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It’s nearly that time again

It’s nearly that time again

New Zealand writers! A gentle reminder from your friendly Headland editorial team that our submission deadline for Issue 12 is fast approaching! Where did December and January go…? If you’re polishing up a story or just starting one, keep Friday 9 February in your mind/diary/list/phone/heart/whatever-place-you-use-to-keep-track-of-this-stuff and send it us. We’d love to read it, and you know that we’d give it a happy home. If you’re like us and sweltering in the New Zealand ‘heatwave’, you’ll be familiar with this list. We hope you have #1 and #7 on yours too. Click here → for our full guidelines.  We recommend you have a good read of them.

Happy summering (and wintering if you’re joining us from the Northern Hemisphere – we’re sending you some of our high temperatures), and reading and writing too.

(Oh, and if you’re looking for some excellent summer reading, it would be remiss of us not to point you to our newest Issue 11, and our awesome back catalogue also).

Guidelines

 

The Young Country

New Zealand-ness?

The final word in our series about what makes a New Zealand story, well, a New Zealand story goes to Andrew Stiggers with his own take on this tricky question. You’ve heard from R.L. Nash and Stephen O’Connor already. We’re delighted that Andrew was able to share his thoughts on this, and we thought his perspective as an immigrant to this country offered a really interesting angle.  Andrew’s story ‘The Book Parade Prize’ appears in Issue 11.  Andrew lives in Auckland. His short stories have been published, or are forthcoming, in various anthologies and literary journals, and his achievements include being the winner of the 2017 Global Ebook Awards (Short Stories category) for his historical-fiction collection: “The Glassblower’s Daughter and Other Tales from Southwest Germany”. He was also the winner of the Trisha Ashley Award 2017 for best humorous story, and a finalist for the Tasmanian Writers’ Prize 2015. More information about his writing can be found on www.andrewstiggers.com.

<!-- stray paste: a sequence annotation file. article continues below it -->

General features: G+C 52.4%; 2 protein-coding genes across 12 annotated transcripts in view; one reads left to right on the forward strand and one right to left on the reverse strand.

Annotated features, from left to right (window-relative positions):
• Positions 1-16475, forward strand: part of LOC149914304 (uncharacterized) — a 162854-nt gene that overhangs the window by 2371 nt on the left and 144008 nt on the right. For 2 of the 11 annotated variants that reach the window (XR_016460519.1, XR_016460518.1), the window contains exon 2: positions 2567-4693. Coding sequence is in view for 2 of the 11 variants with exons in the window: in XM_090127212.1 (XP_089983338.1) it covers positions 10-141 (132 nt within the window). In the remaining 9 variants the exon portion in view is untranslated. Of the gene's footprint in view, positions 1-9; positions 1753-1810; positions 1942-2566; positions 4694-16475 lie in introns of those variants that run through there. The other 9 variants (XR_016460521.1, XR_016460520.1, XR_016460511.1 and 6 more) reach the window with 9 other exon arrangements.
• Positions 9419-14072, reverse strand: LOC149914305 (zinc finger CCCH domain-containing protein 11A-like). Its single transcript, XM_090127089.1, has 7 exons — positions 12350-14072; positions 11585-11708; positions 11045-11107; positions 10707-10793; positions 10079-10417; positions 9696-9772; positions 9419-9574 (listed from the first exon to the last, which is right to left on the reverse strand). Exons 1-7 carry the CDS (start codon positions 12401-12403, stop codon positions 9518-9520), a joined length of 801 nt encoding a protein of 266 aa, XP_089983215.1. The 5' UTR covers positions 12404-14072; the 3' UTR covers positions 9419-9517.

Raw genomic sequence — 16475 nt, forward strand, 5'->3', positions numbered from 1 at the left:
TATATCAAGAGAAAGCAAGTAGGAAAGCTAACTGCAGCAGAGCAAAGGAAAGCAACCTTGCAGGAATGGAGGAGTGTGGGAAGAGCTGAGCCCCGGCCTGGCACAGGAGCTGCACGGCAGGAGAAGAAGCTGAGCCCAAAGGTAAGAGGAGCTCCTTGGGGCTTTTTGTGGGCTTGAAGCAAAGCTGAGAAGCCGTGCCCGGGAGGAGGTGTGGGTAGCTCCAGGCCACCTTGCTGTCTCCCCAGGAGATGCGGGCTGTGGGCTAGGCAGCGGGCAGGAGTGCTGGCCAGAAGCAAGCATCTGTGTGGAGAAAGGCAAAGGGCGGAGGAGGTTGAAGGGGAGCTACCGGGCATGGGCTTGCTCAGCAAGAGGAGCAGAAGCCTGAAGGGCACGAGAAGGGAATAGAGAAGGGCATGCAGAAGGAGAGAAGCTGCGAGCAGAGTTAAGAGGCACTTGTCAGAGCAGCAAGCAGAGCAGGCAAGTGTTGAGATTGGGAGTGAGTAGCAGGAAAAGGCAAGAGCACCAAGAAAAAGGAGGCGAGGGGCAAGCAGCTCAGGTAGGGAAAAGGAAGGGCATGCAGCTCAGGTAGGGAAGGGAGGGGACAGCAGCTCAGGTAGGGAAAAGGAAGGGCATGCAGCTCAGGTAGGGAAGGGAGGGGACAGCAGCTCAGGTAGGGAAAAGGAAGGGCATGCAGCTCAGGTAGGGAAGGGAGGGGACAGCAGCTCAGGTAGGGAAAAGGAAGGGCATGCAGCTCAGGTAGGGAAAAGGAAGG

Thanks for reading our Issue 11 series, we’ll be back for Issue 12 with a brand new curly question.

 

The Young Country

Without a doubt there are far more capable writers than I who can provide an informed insight into understanding “What makes a New Zealand story feel like a New Zealand story?” And so it is with some trepidation that I offer my thoughts…

I think the answer lies in delving at the heart of the question – feeling. And how the writer conveys feeling connected to New Zealand and New Zealanders across to the reader using storytelling elements such as setting, style, character and theme.

That’s my safe answer. Objective. One which I could expand further by examining use of each element and making reference to our literary heritage.

My alternative answer is more personal. Takes courage. And involves facing the truth, as Katherine Mansfield once wrote.

I believe it’s about writers, from all walks of life and backgrounds, to open up, bare themselves to the world, and share their experiences and emotions as Māori, Pākehā, Pasifika, Asian and other New Zealanders. And yes, this includes us blokes (for whom I know emotion is tough to share, to express), and us immigrants too, often seen and treated as an outsider in global society, particularly more so at this troubling time. I still can’t shake my accent even after twelve years living here in Auckland.

It’s about recalling what we have witnessed or have been told about or imagine could be – from the many nuances to the more stereotypical make-up of New Zealand and New Zealanders, of our way of life, the good, the bad, and the in-between. Footprints in the sand along the deserted beach and memories of childhood spent by the pohutukawa tree. The worshippers gathering outside the Tongan church, dressed in white and grass skirts, all smiles in the sun. The veteran plumber providing free advice to the young couple about what really should be fixed. Fish and chips and ice cream on the weathered lakeside jetty.